moved for certain returns relative to the state of the appeal business in the House of Lords and the Judicial Committee of the Privy Council; and in making this motion he would take the opportunity to refer to the proceedings of the Criminal Law Commissioners. Those Gentlemen had laboured assiduously and successfully, and if their Lordships would look to their reports, they would find them to be altogether invaluable, not only in respect to the statute and common law, as it now stood, as relating to crimes, but also in respect to the discussion of the various objections to the different branches of it which had ever been suggested, and of the various propositions ever made on sound principles for its safe and wholesome improvement. He thought it fit shortly to state the different labours of those commissioners. Their first report on the Prisoners' Counsel Bill wholly exhausted that subject, and, he believed, made a convert of his noble and learned Friend on the Woolsack. Next came their important reports on the punishment of death, which subject they thoroughly discussed; and the result of their labours on this subject was the introduction into Parliament, by Lord John Russell, of nine bills, which had had the effect of wholly abolishing the punishment of death in every case unattended with personal violence. Their next report was a general one on the statute law, with a view to a digest of that law. This report was of the greatest importance, and it contained an appendix of obsolete or partially repealed laws. There were many cases with respect to which doubts existed whether they were or were not law? and in the matter of a legal digest, there was such a great deficiency that, as was shewn by the commissioners, there did not exist anything like a correct index of the statute law. He would state a fact illustrative of the inconvenience arising from this deficiency, and it was this, that a gentleman, who was much engaged in drawing up Acts of 954 Parliament (Mr. D. Bethune), was constantly employed for one whole week in discovering, through the mass of the statute law, whether an important clause in an act of Parliament was repealed or not. It would be obvious to their Lordships that the same difficulty might have arisen on a trial, and then justice could not have been done, except in the slovenly way of convicting first and pardoning afterwards. He had been told by several judges that the book they now resorted to in order to ascertain what was not unrepealed criminal statute law, and other law as well, was the digest of these commissioners, which had been laid on the Table of the House, and the consequence of the want of such a work had been that sentences had been passed in respect of enactments which were repealed. An important and valuable digest of the criminal laws had been completed by the commissioners, with the exception of their eighth report, and which in a few months would be laid before Parliament—he meant the report on criminal procedure. It contained, under each head, a long introductory chapter explaining the general principles of the criminal law and its state in England; of the objections taken to parts, and of the amendments suggested, and in every case of statutory enactment they had preserved the very words of the statute. This had been objected to by some as conducive to wrong, and it was asked why had they not given better words. Their reason for choosing the words of the statutes was good—it was because the Legislature had chosen them, and because the decisions of the courts of justice had affixed a meaning to them, and that, therefore, though the words might have been originally wrong, defective and inaccurate, yet they retained them because the decisions of the judges had cleared up the doubts. He thought the adoption of the language was a wise and judicious course, and he was satisfied that when the commission had completed its labours a work of singular value and of great importance in the administration of justice would be achieved. From an ill-judged and inconsiderate notion of economy, it was at one time contemplated to proceed no further with the labours of the commission, and it was said by some, "We have enough of commissioners;" but he had been always anxious that the commissioners should proceed, for if they stopped from the econo- 955 mical notion of saving 2,000l. or 2,500l. the work, though of course not wholly useless, would be at the best imperfect, and therefore he gave great credit to those who proceeded with the commission with a view to bringing its labours to a complete conclusion. It might give some idea of what the commission had performed to state that the seven reports already furnished filled 1,100 folio pages. The labours of the commissioners had been appreciated in other countries, such as Germany, Italy, and the United States, where the reports obtained great credit, and in Germany particularly they were made the subject of lectures. He wished that he could have said more with respect to the improvement of the law during the present Session, yet some improvements had been made which were worthy of remark. That with respect to the nullum tempus of the Church was one, and it was an improvement which ought to have taken place ten years ago. Another improvement had taken place as regarded the registration of voters, and an improvement had likewise been made in the measure relating to the Judicial committee of the Privy Council. He would also admit that a great improvement had been made during the Session as regarded mechanics' institutes, public libraries, and other institutions for the promotion of knowledge and science, by exempting them from all rates, whether general or parochial.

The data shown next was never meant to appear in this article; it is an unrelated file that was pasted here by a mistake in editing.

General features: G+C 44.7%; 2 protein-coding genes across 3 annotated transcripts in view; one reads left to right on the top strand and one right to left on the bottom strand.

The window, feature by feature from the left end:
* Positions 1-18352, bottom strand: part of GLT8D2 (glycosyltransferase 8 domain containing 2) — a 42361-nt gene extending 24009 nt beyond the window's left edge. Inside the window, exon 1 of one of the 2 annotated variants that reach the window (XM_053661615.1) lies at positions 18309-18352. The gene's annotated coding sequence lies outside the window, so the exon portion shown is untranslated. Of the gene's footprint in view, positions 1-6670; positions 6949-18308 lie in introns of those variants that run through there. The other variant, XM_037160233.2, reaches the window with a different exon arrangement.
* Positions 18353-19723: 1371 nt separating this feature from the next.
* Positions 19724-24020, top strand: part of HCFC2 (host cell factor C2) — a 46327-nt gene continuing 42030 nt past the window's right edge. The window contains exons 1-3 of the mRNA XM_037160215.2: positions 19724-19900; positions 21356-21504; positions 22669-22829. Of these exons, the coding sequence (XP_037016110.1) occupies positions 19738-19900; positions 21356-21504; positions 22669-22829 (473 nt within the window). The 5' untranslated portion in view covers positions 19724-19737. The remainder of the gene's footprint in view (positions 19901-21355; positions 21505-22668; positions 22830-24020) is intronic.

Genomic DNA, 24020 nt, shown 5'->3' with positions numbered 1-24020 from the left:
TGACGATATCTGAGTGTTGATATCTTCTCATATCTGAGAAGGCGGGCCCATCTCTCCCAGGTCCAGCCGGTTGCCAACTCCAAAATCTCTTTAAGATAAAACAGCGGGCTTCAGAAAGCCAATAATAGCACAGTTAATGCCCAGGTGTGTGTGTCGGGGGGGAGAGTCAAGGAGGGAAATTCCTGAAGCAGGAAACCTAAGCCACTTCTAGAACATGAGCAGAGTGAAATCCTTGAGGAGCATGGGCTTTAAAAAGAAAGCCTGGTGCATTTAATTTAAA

The Lord Chancellor